Mission challenges us to systemic change
Systemic Change is something radical. It does what it says:
The prophet Jeremiah: “This day I set you over nations and over kingdoms, to root up and to tear down, to destroy and to demolish, to build and to plant” (Jr 1: 10).
Saint Paul in the letter to the Romans: “Do not conform yourselves to this age but be transformed by the renewal of your mind, that you may discern what is the will of God, what is good and pleasing and perfect” (Rm 12:2).
Saint Paul in the letter to the Ephesians: “For our struggle is not with flesh and blood but with the principalities, with the powers, with the world rulers of this present darkness, with the evil spirits in the heavens” (Ep 6:12).
Systemic Change is something radical. It is what it says:
Saint Vincent de Paul: “If there are any among us who think they are in the Mission to evangelize poor people but not to alleviate their sufferings, to take care of their spiritual needs but not their temporal ones, I reply that we have to help them and have them assisted in every way, by us and by others” [SV CCD XII, 77-78].
Frederic Ozanam: “The problem which divides people today is not a political problem; it is a social one. It is a matter of knowing which will get the upper hand, the spirit of selfishness or the spirit of sacrifice; whether society will go for ever-increasing enjoyment and profit, or for everyone devoting themselves to the common good … Many people have too much and still want more. Others do not have enough, or do not have anything at all, and they want to take by force what is not being given to them. A war is threatening between these two groups. On one side, the power of wealth, on the other the force of desperation. We must get in between these two groups, at least to reduce the impact if we cannot stop it.” [Letter to Louis Janmot, November 13, 1836]
III. Sending on mission
The work developed by followers of Jesus Christ, in the footsteps of Saint Vincent de Paul, cannot be just a practice, but it has to be praxis. What does this mean? It means that our action is a fruit of our faith; the fruit of our meeting with Jesus Christ Liberator and with the poor that are social subjects. Our practice is a result of a reflection about the poverty causes that destroy the human dignity and the searching of consistent structures able to support new relationships between people which are grounded in love, justice, equality and fraternity.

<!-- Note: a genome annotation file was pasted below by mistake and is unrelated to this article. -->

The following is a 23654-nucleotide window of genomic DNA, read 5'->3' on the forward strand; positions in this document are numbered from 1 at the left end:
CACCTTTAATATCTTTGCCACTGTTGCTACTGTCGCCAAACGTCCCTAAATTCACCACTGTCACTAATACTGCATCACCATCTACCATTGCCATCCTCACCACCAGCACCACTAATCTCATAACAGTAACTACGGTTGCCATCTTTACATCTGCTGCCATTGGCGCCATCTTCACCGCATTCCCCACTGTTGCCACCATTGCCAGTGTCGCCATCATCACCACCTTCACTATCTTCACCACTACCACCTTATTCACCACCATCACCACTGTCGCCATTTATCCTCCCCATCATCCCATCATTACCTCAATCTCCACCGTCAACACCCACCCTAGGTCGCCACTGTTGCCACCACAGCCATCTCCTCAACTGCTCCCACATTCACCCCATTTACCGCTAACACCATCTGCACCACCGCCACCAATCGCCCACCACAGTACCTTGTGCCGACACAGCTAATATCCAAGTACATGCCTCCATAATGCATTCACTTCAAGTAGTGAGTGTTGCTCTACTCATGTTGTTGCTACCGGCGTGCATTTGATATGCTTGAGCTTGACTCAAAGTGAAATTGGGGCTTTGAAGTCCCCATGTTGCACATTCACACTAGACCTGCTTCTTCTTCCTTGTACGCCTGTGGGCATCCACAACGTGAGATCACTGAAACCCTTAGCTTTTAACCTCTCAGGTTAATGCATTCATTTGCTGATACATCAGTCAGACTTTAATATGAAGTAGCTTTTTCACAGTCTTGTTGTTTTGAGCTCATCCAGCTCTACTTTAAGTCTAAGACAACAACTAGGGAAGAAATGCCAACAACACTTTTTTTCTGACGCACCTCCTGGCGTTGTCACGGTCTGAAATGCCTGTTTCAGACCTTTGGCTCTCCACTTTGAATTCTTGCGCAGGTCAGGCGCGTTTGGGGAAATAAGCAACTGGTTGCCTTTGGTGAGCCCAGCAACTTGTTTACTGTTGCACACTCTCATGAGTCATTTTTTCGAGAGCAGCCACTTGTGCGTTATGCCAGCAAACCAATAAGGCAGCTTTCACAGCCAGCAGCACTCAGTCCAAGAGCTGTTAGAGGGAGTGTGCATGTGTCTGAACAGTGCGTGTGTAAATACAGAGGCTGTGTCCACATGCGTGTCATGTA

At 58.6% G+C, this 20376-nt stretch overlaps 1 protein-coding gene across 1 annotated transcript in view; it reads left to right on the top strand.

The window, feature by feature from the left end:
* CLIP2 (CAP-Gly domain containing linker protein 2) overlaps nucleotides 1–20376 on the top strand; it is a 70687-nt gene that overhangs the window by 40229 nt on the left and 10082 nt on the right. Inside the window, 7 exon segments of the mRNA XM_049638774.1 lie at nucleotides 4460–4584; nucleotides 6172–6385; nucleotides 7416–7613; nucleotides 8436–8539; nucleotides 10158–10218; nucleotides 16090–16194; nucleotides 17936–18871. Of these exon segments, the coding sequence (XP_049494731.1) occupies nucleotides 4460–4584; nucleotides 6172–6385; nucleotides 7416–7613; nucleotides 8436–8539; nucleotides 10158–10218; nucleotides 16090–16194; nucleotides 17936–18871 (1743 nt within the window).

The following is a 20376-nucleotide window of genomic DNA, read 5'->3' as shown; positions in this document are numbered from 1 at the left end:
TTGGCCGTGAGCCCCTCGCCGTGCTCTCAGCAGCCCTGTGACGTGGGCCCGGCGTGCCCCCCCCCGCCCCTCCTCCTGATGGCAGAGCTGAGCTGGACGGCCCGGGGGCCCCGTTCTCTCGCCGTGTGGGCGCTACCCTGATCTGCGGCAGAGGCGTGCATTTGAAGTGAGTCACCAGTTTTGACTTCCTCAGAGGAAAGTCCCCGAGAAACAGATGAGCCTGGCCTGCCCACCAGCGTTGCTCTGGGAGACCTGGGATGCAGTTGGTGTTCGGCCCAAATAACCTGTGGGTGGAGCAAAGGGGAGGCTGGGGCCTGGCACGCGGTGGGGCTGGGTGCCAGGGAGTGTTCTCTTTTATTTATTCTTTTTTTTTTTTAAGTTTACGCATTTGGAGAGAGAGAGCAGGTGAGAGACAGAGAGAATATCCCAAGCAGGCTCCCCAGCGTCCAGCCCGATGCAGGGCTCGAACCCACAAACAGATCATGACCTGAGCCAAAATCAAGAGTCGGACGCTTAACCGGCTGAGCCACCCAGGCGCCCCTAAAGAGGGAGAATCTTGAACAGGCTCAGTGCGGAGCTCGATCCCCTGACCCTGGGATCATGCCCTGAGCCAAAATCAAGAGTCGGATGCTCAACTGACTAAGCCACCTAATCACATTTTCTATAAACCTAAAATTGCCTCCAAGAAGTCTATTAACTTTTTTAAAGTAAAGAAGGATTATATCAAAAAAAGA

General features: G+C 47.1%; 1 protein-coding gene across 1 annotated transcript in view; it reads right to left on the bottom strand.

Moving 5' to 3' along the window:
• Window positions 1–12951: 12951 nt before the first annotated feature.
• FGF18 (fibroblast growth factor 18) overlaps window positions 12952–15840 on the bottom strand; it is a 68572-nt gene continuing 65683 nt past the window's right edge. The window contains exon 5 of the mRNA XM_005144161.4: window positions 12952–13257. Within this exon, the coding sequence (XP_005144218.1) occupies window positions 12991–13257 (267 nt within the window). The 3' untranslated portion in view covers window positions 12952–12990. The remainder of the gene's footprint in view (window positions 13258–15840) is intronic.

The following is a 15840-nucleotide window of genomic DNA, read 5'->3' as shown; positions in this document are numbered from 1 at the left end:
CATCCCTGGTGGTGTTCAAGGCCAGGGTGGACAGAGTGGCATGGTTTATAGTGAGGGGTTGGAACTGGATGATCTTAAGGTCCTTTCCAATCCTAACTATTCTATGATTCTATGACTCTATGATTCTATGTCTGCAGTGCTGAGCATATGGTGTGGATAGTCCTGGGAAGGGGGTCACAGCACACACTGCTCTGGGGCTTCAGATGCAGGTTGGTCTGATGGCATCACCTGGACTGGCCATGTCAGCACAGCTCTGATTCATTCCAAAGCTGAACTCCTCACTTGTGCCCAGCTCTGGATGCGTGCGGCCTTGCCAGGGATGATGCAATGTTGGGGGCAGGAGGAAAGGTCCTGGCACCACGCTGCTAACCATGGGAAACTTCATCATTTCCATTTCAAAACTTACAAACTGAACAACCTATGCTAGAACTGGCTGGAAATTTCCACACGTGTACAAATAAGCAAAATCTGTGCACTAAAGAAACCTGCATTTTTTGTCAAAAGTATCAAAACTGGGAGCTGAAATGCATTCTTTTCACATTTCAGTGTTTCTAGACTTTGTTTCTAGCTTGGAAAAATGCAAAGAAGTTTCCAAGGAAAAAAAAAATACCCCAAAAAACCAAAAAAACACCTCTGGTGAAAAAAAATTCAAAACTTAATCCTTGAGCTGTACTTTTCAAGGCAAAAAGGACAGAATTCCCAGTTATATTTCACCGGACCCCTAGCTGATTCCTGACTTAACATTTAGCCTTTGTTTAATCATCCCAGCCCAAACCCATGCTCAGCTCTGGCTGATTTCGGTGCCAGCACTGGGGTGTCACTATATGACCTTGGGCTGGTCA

- How often do we use expressions that reinforce the structures that we wish to destroy and don’t help to build the new man, the new woman and the new society we desire so much?
- What personal and/or common praxis can we take to strengthen the Systemic Change that the Vincentian Family has proposed since 2007?
- Do you and your group know any of the Vincentian Family Projects which have promoted Systemic Change? What can you and your group do to strengthen and expand this project?
IV. Celebrate: Prayer for Discernment
Lord, I kneel not only on the Bible.
I bow to the daily newspaper
to be sure to look at what we have done
with your world, to your Church.
Confused in the face of such possibilities,
all looking good, pleasing and perfect,
I want to be guided only by your will, but how?
Help me to remain attentive.
Help me to always contemplate you
while I go into the field of action.
Help me to expose the error, especially that I might shelter.
Help me to realize the manipulation
especially of those who control the powers.
Understanding the world is too difficult for me,
but I have already chosen to stay away from the circle of resignation.
So that Your Holy Spirit enlighten me
so I can see what you want,
judge how you teach and act as you need.
Original text in Portuguese by Israel Belo de Azabedo: http://www.prazerdapalavra.com.br/component/content/article/1344/1853-oracao-por-discernimento.html.
Visit famvin’s systemic change formation section and Vinformation for more resources on Systemic Change.
Tags: Anti-poverty strategies, systemic change reflections